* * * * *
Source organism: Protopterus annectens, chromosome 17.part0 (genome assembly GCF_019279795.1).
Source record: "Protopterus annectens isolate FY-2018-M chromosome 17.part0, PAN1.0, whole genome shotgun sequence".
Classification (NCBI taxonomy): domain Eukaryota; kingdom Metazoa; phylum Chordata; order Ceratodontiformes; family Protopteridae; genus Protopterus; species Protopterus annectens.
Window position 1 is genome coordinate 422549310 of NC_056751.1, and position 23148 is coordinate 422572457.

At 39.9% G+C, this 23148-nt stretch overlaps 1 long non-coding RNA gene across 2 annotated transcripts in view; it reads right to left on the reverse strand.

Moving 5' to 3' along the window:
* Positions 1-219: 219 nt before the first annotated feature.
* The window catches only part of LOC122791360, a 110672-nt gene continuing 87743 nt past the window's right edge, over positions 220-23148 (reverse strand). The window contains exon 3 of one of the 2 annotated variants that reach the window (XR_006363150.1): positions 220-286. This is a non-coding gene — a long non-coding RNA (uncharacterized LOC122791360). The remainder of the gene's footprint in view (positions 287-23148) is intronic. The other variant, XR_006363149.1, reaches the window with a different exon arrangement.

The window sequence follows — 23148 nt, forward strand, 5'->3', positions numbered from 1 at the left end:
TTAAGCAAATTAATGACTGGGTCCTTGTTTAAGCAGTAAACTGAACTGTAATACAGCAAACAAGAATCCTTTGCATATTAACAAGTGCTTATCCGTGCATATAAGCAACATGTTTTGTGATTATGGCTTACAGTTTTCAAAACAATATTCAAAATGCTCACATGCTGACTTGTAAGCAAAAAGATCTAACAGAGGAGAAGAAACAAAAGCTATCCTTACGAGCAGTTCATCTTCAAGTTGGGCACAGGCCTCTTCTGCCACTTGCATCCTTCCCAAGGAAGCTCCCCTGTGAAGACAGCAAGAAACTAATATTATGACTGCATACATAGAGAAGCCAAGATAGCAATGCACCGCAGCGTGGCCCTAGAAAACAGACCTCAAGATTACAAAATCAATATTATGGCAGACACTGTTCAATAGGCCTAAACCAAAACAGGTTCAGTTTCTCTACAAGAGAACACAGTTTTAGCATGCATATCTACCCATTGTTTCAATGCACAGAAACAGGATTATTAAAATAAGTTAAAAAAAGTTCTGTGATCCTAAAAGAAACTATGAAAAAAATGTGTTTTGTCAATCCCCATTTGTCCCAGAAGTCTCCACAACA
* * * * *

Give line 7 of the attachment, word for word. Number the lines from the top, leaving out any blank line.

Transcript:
* Positions 1-219: 219 nt before the first annotated feature.